The University of Texas (UT) is the latest institution of “higher learning” to succumb to political correctness—they have withdrawn (censored) a previously published study that concludes hydraulic fracturing does not pollute groundwater. Science has gone out the door at UT like it did at the University at Buffalo, over the same issue. Professors and researchers issue a report, based on scientific evidence, that anti-drillers perceive as favorable to fracking—and the rabid anti-drillers form up like a pack of wolves and hunt down and academically kill anyone connected to the research and resulting report. “You say fracking doesn’t contaminate water, that there’s no scientific proof that it does (going against our orthodoxy)? You’re dead meat—we’re coming for you.”
Thing is, the chief accuser, the alpha wolf who’s doing the hunting, is the Public Accountability Initiative (PAI). Who are they? An anti-fossil fuel organization funded in the background by ultra-leftist and financial markets manipulator George Soros (see this MDN story for background). Bloomberg and other mainstream media won’t touch that part of the story—the part that those doing the accusing are full of conflicts of interest themselves. That doesn’t fit the template narrative of their reporting.
The Dept. of Energy – Office of Fossil Fuels commissioned a research report earlier this year by the venerable NERA Economic Consulting. The study, released to the public yesterday and titled, “Macroeconomic Impacts of LNG Exports from the United States” (full copy embedded below), takes a look at liquefied natural gas (LNG) exports from the U.S. NERA considers multiple scenarios of low price/high price, low volumes/high volumes, etc., and concludes that there is no downside to exporting natural gas, and in fact, the more we export, the better.
Why is this NERA report important? Because the DOE will use it as part of their decision-making process about whether or not to approve requests to build LNG export facilities. There are currently 15 such requests before the DOE. If all 15 facilities were approved, it would provide for 8 trillion cubic feet of natural gas to be exported per year.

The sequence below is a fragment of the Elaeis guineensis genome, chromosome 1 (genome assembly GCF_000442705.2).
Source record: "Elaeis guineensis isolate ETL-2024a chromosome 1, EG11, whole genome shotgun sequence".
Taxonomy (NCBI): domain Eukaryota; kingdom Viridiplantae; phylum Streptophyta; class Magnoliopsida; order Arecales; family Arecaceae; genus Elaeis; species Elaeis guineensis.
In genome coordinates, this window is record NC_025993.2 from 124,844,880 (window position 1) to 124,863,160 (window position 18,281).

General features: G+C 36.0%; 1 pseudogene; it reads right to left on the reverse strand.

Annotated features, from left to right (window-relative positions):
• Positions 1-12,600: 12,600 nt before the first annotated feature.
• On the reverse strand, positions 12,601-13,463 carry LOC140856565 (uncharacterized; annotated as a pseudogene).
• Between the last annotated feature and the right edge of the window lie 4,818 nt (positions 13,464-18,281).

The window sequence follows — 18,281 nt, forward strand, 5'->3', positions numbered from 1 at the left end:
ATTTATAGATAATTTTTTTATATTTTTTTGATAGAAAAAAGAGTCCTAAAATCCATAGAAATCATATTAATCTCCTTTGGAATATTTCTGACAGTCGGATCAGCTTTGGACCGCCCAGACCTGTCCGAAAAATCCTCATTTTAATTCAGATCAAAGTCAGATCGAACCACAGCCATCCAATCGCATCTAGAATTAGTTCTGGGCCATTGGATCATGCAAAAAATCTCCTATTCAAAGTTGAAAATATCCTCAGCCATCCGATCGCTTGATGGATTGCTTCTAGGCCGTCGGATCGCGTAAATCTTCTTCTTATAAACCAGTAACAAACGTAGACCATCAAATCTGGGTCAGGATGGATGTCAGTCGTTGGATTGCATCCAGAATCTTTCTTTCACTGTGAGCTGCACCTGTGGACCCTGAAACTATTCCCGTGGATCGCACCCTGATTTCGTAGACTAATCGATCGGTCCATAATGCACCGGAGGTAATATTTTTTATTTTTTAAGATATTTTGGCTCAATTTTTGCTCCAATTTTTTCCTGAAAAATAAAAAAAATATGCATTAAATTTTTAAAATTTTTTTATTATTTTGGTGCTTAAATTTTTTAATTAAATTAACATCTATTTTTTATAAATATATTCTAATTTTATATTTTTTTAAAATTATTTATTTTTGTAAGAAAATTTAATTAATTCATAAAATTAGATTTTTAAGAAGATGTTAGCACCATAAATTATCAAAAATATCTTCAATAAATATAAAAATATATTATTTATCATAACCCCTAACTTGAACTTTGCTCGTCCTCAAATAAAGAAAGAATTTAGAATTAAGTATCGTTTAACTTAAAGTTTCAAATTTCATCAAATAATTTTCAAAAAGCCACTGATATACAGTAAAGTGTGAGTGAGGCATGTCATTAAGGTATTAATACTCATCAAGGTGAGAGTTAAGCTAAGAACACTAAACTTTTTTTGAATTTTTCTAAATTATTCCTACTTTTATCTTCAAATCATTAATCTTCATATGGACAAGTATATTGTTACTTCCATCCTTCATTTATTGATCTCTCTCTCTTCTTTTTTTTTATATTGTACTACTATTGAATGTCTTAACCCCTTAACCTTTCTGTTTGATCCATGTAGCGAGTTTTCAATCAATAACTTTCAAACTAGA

Two professors at the Community College of Philadelphia (CCP) continue to stir the pot of discontent at the school and have now involved their teacher’s union in an attempt to deny a few lucky students $15,000 in financial scholarships. Say what? Precisely correct. A professor that got his feelings hurt because he wasn’t in the announcement loop, and another professor who’s anti-fossil fuels, joined forces at CCP to oppose a new Energy Training Center at the college because the Marcellus Shale Coalition pledged $15,000 to help with scholarships (see this MDN story for background).
Now the two malcontent profs have enlisted their fellow profs to sign on against it:
Although we don’t have a great deal of information about the Utica Shale in Athens County, Ohio, a recently drilled vertical well targeting the Medina sandstone formation reached all the way down to the Utica.
Samples from that well give us some inkling of what may lie below Athens in the Utica layer, and whether or not the Utica would be productive in that area (hint: it’s good news):
Binghamton, NY-area Assemblywoman Donna Lupardo, a Democrat who so far has been somewhat non-committal on the fracking debate, but who seems to now tilt firmly in the anti-drilling camp, sent a letter to Dept. of Environmental Conservation Commissioner Joe Martens two days ago. Her letter essentially asks, “What happened to the fracking panel you appointed?” Lupardo is one of the members of the High-Volume Hydraulic Fracturing Advisory Panel, a group appointed by Martens in July 2011. The panel has not held any meetings since December of last year (see this MDN story).
Lupardo wants the panel to meet again so she can go on the record with her “concerns” about fracking and the health review under way now (see her letter to Martens below).
Ohio Gov. John Kasich, a Republican and most of the time a good conservative, inexplicably continues his jingoistic talk about out-of-state oil and gas workers as “foreigners”—even though the companies who hire in his state have pumped more than $3 billion into his state so far.
Kasich started that kind of trash talk earlier this year, in February, but he obviously still feels that way and reiterated it again this week:
Calgary-based Tervita Corporation, an environmental and energy services company, has been selected by Chesapeake Energy to build a wastewater treatment facility in Carroll County, OH. Carroll is the epicenter of Chesapeake’s drilling in the Ohio Utica Shale. The facility will be used to recycle drilling wastewater from Chesapeake’s Utica drilling, as well as other water-related services.